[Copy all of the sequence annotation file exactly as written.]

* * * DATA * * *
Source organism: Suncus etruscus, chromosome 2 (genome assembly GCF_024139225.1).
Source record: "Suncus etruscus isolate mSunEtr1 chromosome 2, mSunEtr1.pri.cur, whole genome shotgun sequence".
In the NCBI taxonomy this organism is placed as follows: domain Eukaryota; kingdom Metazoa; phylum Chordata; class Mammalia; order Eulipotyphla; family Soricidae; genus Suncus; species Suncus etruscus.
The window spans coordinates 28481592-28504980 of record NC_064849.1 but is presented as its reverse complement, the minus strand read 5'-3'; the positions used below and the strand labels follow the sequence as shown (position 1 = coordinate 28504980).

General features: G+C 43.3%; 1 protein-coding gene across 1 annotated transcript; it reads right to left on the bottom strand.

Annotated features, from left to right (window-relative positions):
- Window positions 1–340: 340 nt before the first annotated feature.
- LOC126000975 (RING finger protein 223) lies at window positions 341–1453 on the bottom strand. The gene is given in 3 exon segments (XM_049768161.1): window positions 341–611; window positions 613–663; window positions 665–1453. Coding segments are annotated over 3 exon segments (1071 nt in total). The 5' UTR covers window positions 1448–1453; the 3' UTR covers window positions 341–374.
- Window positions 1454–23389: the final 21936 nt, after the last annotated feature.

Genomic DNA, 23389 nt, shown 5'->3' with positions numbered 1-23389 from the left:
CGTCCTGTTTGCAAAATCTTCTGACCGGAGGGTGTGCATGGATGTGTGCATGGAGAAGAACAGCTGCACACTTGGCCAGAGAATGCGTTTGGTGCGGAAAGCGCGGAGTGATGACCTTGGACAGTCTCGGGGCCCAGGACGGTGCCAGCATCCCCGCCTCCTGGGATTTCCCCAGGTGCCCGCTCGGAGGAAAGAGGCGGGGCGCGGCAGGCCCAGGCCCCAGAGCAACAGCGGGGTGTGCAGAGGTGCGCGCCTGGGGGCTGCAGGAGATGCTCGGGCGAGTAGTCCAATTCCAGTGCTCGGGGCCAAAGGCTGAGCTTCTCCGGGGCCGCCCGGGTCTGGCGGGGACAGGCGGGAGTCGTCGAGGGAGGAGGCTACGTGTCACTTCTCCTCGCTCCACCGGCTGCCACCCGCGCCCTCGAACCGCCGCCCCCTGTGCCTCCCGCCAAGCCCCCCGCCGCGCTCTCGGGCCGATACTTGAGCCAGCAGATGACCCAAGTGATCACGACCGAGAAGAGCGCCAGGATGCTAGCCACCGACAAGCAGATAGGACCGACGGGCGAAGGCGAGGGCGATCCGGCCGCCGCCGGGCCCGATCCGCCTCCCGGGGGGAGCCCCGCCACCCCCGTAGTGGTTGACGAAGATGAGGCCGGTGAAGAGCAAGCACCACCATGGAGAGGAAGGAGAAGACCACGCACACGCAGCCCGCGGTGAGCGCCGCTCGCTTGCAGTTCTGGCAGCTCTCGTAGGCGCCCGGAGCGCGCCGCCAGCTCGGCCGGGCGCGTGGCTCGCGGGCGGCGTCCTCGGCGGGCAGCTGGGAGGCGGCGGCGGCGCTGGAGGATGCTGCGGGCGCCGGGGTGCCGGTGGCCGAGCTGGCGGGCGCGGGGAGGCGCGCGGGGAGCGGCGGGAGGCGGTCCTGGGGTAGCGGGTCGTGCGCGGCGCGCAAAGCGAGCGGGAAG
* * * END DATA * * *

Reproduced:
Source organism: Suncus etruscus, chromosome 2 (genome assembly GCF_024139225.1).
Source record: "Suncus etruscus isolate mSunEtr1 chromosome 2, mSunEtr1.pri.cur, whole genome shotgun sequence".
In the NCBI taxonomy this organism is placed as follows: domain Eukaryota; kingdom Metazoa; phylum Chordata; class Mammalia; order Eulipotyphla; family Soricidae; genus Suncus; species Suncus etruscus.
The window spans coordinates 28481592-28504980 of record NC_064849.1 but is presented as its reverse complement, the minus strand read 5'-3'; the positions used below and the strand labels follow the sequence as shown (position 1 = coordinate 28504980).

General features: G+C 43.3%; 1 protein-coding gene across 1 annotated transcript; it reads right to left on the bottom strand.

Annotated features, from left to right (window-relative positions):
- Window positions 1–340: 340 nt before the first annotated feature.
- LOC126000975 (RING finger protein 223) lies at window positions 341–1453 on the bottom strand. The gene is given in 3 exon segments (XM_049768161.1): window positions 341–611; window positions 613–663; window positions 665–1453. Coding segments are annotated over 3 exon segments (1071 nt in total). The 5' UTR covers window positions 1448–1453; the 3' UTR covers window positions 341–374.
- Window positions 1454–23389: the final 21936 nt, after the last annotated feature.

Genomic DNA, 23389 nt, shown 5'->3' with positions numbered 1-23389 from the left:
CGTCCTGTTTGCAAAATCTTCTGACCGGAGGGTGTGCATGGATGTGTGCATGGAGAAGAACAGCTGCACACTTGGCCAGAGAATGCGTTTGGTGCGGAAAGCGCGGAGTGATGACCTTGGACAGTCTCGGGGCCCAGGACGGTGCCAGCATCCCCGCCTCCTGGGATTTCCCCAGGTGCCCGCTCGGAGGAAAGAGGCGGGGCGCGGCAGGCCCAGGCCCCAGAGCAACAGCGGGGTGTGCAGAGGTGCGCGCCTGGGGGCTGCAGGAGATGCTCGGGCGAGTAGTCCAATTCCAGTGCTCGGGGCCAAAGGCTGAGCTTCTCCGGGGCCGCCCGGGTCTGGCGGGGACAGGCGGGAGTCGTCGAGGGAGGAGGCTACGTGTCACTTCTCCTCGCTCCACCGGCTGCCACCCGCGCCCTCGAACCGCCGCCCCCTGTGCCTCCCGCCAAGCCCCCCGCCGCGCTCTCGGGCCGATACTTGAGCCAGCAGATGACCCAAGTGATCACGACCGAGAAGAGCGCCAGGATGCTAGCCACCGACAAGCAGATAGGACCGACGGGCGAAGGCGAGGGCGATCCGGCCGCCGCCGGGCCCGATCCGCCTCCCGGGGGGAGCCCCGCCACCCCCGTAGTGGTTGACGAAGATGAGGCCGGTGAAGAGCAAGCACCACCATGGAGAGGAAGGAGAAGACCACGCACACGCAGCCCGCGGTGAGCGCCGCTCGCTTGCAGTTCTGGCAGCTCTCGTAGGCGCCCGGAGCGCGCCGCCAGCTCGGCCGGGCGCGTGGCTCGCGGGCGGCGTCCTCGGCGGGCAGCTGGGAGGCGGCGGCGGCGCTGGAGGATGCTGCGGGCGCCGGGGTGCCGGTGGCCGAGCTGGCGGGCGCGGGGAGGCGCGCGGGGAGCGGCGGGAGGCGGTCCTGGGGTAGCGGGTCGTGCGCGGCGCGCAAAGCGAGCGGGAAG